Why heart attack symptoms aren’t always noticed

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  • Carolyn Thomas says:

    Excellent overview on heart attack symptoms, Paul – both typical and atypical.

    Recognizing cardiac symptoms is important. Seeking timely help when those symptoms hit is more important. But nothing is more urgently important than being correctly diagnosed once you arrive at the ER. A delayed response in seeking help is especially common in women, but tragically a delayed response in being correctly diagnosed and treated compared to our male counterparts is just as dangerous – yes, even when we present to Emergency Department (as I did) with textbook “Hollywood heart attack” symptoms.

    We know that women are under-diagnosed compared to our male counterparts, and under-treated even when appropriately diagnosed. When I attended the Canadian Cardiovascular Congress in 2011 to interview researchers working on women’s heart health issues, I was gobsmacked to learn that out of 700 scientific papers presented, just four had anything even remotely to do with women’s cardiac symptoms, diagnostics or treatment. Last year, things at the CCC were only marginally better: about one dozen this time. This has to change. As U.S. cardiologist Dr. Nieca Goldberg warned about this gender gap in cardiology: “Women are not just small men.” More on this at:

    Awareness of heart attack symptoms is important, but as last week’s Institute of Medicine’s new report “Improving Diagnosis in Health Care” warned: “Urgent change is warranted to address misdiagnosis.”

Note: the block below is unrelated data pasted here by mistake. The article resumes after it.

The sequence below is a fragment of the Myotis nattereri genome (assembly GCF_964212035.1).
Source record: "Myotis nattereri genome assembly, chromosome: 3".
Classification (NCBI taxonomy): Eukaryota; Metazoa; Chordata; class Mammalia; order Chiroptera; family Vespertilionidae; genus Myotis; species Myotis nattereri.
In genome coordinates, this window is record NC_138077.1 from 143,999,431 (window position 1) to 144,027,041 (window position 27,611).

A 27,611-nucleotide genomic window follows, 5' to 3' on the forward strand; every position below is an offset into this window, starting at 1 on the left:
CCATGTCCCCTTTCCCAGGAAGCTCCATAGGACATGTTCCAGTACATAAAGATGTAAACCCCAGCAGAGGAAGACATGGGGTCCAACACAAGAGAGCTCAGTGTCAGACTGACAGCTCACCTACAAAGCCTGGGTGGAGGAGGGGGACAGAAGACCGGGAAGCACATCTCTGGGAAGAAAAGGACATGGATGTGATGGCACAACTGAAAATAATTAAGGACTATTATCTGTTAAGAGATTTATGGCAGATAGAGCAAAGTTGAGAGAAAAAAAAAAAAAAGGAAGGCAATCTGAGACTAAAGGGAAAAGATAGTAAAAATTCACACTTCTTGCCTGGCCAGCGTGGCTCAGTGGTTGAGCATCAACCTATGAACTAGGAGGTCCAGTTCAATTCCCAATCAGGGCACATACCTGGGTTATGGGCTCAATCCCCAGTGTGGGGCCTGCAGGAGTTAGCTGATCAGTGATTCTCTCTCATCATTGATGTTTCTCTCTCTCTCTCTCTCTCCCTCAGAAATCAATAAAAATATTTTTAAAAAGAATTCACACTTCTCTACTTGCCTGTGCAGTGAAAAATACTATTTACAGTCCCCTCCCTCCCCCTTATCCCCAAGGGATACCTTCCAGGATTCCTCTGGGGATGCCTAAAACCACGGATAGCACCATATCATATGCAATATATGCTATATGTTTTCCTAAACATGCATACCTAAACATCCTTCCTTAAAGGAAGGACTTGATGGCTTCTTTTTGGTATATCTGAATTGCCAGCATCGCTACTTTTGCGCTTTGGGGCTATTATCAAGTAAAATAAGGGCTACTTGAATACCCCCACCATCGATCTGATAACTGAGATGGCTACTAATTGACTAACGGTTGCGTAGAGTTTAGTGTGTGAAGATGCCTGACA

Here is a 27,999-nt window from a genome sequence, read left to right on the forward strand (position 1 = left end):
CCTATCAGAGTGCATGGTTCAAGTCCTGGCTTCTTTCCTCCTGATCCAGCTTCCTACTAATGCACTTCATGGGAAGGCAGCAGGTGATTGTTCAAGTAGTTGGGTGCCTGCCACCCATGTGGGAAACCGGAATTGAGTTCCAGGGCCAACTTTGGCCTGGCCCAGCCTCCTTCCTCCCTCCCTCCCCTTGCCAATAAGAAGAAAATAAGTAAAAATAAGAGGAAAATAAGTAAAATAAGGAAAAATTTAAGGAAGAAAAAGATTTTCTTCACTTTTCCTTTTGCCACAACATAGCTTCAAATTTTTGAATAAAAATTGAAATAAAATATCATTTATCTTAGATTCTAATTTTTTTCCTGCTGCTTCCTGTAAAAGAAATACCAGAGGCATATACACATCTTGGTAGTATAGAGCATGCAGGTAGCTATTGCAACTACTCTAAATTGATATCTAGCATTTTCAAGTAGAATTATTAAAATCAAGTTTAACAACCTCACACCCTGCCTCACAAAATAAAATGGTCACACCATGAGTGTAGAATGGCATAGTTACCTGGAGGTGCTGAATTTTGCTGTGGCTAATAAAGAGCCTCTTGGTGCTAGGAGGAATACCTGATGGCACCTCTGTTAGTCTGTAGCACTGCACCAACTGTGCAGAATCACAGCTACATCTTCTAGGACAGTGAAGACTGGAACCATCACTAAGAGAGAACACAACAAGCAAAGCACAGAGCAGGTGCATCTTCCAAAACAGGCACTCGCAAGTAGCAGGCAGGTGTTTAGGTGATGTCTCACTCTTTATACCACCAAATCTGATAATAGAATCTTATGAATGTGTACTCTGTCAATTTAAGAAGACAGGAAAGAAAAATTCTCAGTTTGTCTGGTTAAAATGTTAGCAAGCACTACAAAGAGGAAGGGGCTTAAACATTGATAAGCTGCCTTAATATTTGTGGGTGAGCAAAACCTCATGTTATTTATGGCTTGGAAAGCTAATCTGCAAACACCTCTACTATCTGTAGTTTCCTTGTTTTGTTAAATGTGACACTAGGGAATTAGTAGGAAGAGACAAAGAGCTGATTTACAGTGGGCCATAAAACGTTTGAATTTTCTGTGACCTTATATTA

• Paul Taylor says:

      Thanks for your comments.

      There is actually a very effective blood test for determining if a patient is having a heart attack. It’s often done when patients arrive at the ER with heart-attack-like symptoms. Most important, it takes the guess work out of diagnosing vague symptoms. And it puts both women and men on the same playing field when in comes to the rapid diagnosis of a heart attack – regardless of their symptoms.

      A substance called troponin is released into the blood stream when the heart muscle is injured.

      Levels of troponin can become elevated in the blood within 3 or 4 hours after heart injury and may remain elevated for 10 to 14 days.


Paul Taylor


Paul Taylor is a health journalist and former Patient Navigation Advisor at Sunnybrook Health Sciences Centre, where he provided advice and answered questions from patients and their families. Paul will continue to write occasional columns for Healthy Debate.

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